Neural fault detection, isolation, and estimation design

Chi Yuan Chiang, Jyh-Chin Juang, Hussein M. Youssef

Research output: Chapter in Book/Report/Conference proceedingConference contribution

Abstract

For autonomous and high performance systems, onboard fault detection, isolation, and estimation (FDIE) against sensor, actuator, and system failures are important features in ensuring performance and avoiding catastrophes. Existing FDIE designs can be roughly classified as trail-and-error. hardware redundancy, model-based analytic redundancy, or knowledge based expert system approaches. All are subject to, fully or partly, uncertainty, nonlinearity, and complexity, leading to high false alarm rate or erroneous classification. In this paper, a neural FDIE scheme is developed and verified using simulated data. The neural FDIE scheme has the following advantages: robustness against unmodeled dynamics; ability in handling nonlinear dynamics; flexibility in accounting for both discrete (jump) behavior and continuous degradation; modular and systematic design; and potential for unanticipated failures. The FDIE scheme is based on the general regression neural network (GRNN) concept, making the FDIE easy and fast to train. The design is verified using an F/A-18 system. A class of failure patterns are simulated. The performance and property of the neural FDIE scheme are assessed.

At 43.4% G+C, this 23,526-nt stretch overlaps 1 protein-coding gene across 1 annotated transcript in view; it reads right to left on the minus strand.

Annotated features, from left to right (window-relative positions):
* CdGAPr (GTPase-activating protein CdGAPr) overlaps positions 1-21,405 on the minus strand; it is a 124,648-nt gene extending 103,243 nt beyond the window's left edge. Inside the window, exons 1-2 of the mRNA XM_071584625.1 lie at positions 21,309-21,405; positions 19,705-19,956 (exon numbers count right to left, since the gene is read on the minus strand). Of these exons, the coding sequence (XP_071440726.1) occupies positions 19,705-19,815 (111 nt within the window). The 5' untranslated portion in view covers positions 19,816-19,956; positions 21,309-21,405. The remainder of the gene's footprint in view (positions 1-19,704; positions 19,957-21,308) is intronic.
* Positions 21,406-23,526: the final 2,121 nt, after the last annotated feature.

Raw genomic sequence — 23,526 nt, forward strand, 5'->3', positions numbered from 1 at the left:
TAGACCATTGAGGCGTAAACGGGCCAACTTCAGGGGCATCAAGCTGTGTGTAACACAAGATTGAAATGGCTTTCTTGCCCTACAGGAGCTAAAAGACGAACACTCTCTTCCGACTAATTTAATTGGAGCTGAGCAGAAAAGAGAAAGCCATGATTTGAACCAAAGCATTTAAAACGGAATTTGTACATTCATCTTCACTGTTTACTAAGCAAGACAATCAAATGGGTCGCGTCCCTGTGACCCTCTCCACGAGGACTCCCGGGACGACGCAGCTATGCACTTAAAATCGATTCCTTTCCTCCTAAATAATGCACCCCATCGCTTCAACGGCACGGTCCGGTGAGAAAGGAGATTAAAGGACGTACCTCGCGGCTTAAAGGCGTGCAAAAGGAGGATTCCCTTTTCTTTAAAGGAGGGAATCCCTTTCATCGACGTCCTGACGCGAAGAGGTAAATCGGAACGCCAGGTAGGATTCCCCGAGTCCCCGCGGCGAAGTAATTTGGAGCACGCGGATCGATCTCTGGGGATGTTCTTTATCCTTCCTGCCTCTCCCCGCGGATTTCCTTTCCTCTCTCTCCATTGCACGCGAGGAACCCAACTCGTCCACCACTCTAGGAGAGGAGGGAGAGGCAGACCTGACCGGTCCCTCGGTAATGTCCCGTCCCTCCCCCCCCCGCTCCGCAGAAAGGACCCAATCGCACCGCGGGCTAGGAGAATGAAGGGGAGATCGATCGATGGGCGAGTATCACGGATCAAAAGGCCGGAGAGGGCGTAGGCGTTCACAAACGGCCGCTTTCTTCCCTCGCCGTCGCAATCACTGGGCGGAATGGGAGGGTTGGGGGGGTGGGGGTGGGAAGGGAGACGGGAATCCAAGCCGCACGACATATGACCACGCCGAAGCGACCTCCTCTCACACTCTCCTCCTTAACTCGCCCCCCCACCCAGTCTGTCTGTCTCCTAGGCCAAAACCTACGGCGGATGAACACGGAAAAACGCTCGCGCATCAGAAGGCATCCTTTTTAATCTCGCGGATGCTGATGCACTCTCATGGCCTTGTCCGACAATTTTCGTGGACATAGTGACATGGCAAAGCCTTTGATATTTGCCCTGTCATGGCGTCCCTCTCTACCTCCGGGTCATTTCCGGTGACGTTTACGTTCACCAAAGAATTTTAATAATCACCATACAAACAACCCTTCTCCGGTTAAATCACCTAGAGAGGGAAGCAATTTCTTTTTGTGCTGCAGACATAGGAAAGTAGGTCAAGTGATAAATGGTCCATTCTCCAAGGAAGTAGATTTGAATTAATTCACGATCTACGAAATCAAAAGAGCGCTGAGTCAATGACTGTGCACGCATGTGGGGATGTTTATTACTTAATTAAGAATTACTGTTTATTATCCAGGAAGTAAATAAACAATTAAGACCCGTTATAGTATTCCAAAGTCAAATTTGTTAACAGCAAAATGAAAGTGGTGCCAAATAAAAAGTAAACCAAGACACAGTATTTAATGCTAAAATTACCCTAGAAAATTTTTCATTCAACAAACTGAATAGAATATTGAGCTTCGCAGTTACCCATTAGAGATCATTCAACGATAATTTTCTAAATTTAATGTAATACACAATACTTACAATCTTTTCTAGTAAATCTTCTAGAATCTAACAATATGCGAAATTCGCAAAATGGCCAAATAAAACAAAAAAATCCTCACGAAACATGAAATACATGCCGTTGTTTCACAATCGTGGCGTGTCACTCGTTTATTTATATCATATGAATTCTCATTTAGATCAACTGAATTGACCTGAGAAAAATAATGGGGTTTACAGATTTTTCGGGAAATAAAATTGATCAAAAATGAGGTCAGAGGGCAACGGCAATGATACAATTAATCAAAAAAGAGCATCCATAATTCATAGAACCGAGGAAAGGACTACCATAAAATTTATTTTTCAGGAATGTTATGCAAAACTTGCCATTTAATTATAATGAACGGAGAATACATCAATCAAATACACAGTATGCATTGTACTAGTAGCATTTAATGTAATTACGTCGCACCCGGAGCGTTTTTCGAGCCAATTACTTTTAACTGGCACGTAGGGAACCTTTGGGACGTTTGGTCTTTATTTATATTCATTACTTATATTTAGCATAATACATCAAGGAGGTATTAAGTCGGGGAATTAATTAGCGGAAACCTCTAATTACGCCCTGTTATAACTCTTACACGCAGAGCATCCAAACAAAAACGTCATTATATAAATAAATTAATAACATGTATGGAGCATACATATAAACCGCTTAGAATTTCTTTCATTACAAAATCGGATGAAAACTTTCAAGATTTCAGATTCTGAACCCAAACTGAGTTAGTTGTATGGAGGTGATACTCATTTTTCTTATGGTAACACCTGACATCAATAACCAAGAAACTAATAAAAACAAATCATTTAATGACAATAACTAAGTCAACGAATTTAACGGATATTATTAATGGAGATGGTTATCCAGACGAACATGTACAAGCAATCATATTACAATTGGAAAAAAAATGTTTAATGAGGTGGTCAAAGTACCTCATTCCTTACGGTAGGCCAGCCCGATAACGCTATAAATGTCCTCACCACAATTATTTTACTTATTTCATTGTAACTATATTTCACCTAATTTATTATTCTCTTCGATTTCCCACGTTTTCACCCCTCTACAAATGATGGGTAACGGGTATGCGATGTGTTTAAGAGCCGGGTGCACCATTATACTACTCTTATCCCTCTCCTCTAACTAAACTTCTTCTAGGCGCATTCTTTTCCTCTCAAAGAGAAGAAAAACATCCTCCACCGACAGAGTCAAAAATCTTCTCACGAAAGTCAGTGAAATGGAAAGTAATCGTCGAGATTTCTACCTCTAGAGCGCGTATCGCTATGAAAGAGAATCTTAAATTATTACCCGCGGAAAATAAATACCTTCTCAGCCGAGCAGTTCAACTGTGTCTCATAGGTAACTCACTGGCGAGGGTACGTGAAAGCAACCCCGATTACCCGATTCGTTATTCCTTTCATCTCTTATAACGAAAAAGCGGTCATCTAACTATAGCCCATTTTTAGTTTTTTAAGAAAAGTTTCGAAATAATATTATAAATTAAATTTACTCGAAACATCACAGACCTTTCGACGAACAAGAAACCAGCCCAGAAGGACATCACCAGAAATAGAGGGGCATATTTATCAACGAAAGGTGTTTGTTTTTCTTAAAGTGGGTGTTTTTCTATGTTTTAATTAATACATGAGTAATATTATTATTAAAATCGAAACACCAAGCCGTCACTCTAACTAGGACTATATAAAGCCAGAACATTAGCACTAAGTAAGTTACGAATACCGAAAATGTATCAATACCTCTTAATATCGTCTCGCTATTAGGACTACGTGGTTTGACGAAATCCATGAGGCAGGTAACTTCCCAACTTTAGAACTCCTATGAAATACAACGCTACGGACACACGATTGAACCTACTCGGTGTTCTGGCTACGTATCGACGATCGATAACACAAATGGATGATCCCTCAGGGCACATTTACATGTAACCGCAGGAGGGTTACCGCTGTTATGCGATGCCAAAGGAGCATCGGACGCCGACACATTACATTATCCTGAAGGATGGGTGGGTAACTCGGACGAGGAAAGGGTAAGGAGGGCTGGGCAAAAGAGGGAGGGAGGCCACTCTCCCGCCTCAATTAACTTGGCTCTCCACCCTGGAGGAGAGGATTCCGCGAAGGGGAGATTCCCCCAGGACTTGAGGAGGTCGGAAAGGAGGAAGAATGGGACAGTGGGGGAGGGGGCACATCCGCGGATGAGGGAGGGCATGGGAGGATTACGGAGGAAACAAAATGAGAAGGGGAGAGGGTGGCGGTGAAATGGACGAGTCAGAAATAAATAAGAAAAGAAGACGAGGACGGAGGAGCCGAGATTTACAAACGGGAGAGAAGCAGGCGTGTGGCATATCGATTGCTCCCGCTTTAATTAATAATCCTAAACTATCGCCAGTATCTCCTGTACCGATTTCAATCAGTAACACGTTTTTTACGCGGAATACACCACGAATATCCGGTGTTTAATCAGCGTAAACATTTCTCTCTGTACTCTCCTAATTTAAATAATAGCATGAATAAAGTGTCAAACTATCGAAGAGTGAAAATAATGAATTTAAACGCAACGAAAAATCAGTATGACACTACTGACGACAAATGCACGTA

Original languageEnglish
Title of host publicationProceedings of the International Joint Conference on Neural Networks
Editors Anon
PublisherPubl by IEEE
Pages1773-1776
Number of pages4
Volume2
ISBN (Print)0780314212
Publication statusPublished - 1993
EventProceedings of 1993 International Joint Conference on Neural Networks. Part 2 (of 3) - Nagoya, Jpn
Duration: 1993 Oct 251993 Oct 29

Other

OtherProceedings of 1993 International Joint Conference on Neural Networks. Part 2 (of 3)
CityNagoya, Jpn
Period93-10-2593-10-29

All Science Journal Classification (ASJC) codes

  • Software

Fingerprint Dive into the research topics of 'Neural fault detection, isolation, and estimation design'. Together they form a unique fingerprint.

Cite this